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In most European countries, the spring wave of coronavirus was followed by a considerable decrease in the number of new infections in the summer. Yet, the epidemiologist who warned us of a new wave after the summer vacation season were right. Europe is now struggling with a coronavirus wave that is much stronger than the first one. With the exception of only five countries, all across Europe, the daily rate of new infections is several times higher than in spring.

An indicator illustrating this trend perfectly is the highest daily number of new infections. However, in order to avoid accidental results related to, for instance, fluctuations in the number of tests carried out on a given day, we need to consider the rolling average over the period of 7 consecutive days. Here, the values differ dramatically if we compare the autumn wave of the pandemic to the one in spring. For example, in Italy, in spring - when it seemed that the situation was as bad as it could be - on March 26 this indicator reached its highest value (5646 new cases). Yet, during the autumn wave, it turned out that the situation could get even worse after all: on October 25, the rate showed 15,934 new cases per day, i.e. it was 2.8 times higher than in spring.

With an almost three-fold increase in the average number of highest daily cases, the situation in Italy is still not the worst. If we would compare the two waves, the average increase in new coronavirus cases across Europe was more than ten-fold!

Interestingly, while in Western Europe the highest daily number of new cases calculated as a rolling average over 7 consecutive days is now 3.8 times higher (on average per country) than in spring, in Central and Eastern Europe, the same value increased as much as fifteen times (see the graph - it illustrates the development of the pandemic in European countries until and including October 25).

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Thinking about the potential factors driving these differences, we must first consider the obvious assumption that the lower number of coronavirus infections registered in Eastern Europe in spring can perhaps be simply explained by the comparatively low number of performed tests. As a matter of fact, while in Western Europe more than 42% of the population had been tested (on average per country), in Eastern Europe, it was just over 14% (in Poland- 11.3%). On the other hand, the effectiveness of performed tests was much greater in Eastern Europe: for every 1000 tests (on average per country), 88 outcomes were positive (in Poland - 62). In the West, however, for every 1000 tests, only 37 were positive. As we can see, these two factors - the number of tests performed and testing efficiency – nearly balance each other out.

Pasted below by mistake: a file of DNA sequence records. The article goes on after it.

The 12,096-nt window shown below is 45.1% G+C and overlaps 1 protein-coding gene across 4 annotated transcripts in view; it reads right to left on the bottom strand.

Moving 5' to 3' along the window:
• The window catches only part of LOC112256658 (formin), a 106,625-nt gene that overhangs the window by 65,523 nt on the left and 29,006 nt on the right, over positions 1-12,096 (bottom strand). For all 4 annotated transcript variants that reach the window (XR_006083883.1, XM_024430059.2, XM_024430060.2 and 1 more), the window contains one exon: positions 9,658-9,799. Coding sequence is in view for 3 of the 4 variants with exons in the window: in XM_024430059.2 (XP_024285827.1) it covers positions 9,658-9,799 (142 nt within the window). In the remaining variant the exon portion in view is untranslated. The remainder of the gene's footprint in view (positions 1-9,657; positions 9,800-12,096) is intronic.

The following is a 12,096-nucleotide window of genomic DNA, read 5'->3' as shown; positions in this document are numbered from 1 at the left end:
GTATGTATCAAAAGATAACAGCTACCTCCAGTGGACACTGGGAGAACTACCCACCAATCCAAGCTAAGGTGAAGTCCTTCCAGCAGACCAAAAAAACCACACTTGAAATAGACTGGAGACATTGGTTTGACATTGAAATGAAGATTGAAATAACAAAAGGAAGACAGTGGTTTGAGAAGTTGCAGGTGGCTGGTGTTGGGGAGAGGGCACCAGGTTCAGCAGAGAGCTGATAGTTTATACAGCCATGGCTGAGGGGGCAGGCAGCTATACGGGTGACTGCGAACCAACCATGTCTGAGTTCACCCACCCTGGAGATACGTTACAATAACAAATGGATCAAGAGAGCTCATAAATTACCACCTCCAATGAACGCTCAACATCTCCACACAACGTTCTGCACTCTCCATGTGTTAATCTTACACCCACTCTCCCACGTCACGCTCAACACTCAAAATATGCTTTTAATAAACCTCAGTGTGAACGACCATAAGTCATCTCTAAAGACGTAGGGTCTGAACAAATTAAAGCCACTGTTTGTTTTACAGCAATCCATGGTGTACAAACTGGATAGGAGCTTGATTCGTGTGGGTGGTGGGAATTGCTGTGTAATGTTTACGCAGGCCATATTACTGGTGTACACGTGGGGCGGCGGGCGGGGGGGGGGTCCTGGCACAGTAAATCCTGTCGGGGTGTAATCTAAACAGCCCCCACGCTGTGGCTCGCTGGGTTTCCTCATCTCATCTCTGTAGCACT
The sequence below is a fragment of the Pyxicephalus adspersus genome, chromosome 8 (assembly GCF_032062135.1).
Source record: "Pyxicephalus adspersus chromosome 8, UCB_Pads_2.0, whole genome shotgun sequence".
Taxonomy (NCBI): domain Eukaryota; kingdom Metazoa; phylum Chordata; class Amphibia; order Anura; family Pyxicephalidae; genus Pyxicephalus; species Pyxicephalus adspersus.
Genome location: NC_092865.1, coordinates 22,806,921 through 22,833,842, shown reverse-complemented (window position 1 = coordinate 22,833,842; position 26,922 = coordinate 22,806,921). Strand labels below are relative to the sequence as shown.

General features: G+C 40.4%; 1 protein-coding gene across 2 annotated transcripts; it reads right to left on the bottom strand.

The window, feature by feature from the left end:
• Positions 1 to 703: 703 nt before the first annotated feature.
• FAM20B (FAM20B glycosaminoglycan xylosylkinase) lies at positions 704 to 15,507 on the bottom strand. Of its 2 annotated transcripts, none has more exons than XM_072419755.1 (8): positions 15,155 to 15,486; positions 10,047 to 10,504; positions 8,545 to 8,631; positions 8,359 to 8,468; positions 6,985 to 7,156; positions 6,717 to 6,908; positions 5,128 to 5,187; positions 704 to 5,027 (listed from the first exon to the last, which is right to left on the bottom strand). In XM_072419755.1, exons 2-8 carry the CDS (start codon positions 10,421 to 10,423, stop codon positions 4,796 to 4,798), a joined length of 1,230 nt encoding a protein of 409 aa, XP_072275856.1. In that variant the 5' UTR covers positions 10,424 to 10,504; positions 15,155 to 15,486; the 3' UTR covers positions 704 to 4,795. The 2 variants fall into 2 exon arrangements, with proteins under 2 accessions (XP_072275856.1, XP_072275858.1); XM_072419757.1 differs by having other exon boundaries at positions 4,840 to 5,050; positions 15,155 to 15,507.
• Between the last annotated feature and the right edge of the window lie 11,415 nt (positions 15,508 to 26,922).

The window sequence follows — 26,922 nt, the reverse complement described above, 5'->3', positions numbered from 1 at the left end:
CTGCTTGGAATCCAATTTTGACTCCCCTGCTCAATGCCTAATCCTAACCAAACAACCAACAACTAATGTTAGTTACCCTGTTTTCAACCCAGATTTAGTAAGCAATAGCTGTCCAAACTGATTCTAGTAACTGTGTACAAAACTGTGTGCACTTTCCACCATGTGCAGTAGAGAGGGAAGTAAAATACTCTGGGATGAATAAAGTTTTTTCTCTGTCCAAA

There is yet another argument speaking in favor of the hypothesis that the second wave of the pandemic is much worse in Eastern Europe (including Poland). It is the total number of deaths per confirmed cases. Here, it essentially doesn’t matter whether a given country tested 10 or 40 % of its population. In this respect, the difference between Eastern and Western Europe is even more dramatic than the number of identified infections. In Western Europe, in autumn, the highest daily number of deaths (calculated as a rolling average over the period of 7 consecutive days) is lower than in spring. In Eastern Europe, however, it is over 3 times higher (in Poland, it is even 4.4 times higher).

All things considered, maybe the fault lies with us. Perhaps Eastern Europeans are simply less disciplined when it comes to wearing masks, washing hands, and keeping social distance. Maybe the relatively mild course of the first wave has lulled the vigilance of our politicians and governments.

Poland ranks fourth among all European countries with regards to the increase in the number of COVID-19 cases (and deaths). Currently, the highest daily number of new cases calculated as a rolling average over a period of 7 consecutive days (11 132 new cases on October 25) is almost 25 times higher than in the spring (452 cases on June 9).

Unfortunately, politicians from the ruling Law and Justice party played an important role in undermining our social discipline. It is difficult not to link this shocking increase in the coronavirus incidence rate (as well as an almost imperceptible decrease in the incidence rate in summer) with Prime Minister Morawiecki’s public statements made shortly before the second round of the presidential election. Back then, the Prime Minister said this: "I am glad that we are less and less afraid of this virus. This is a good approach because it is in retreat. There is nothing to be afraid of".

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Every day, 400 journalists at Gazeta Wyborcza write verified, fact-checked stories about the coronavirus pandemic for you.

They are on the front lines in 25 Polish cities. They work on the ground, reporting from hospitals and airports.

We have decided to open online access to our news stories and special guides focused on the issue of public health, for free.

The access to information should be equal for all.

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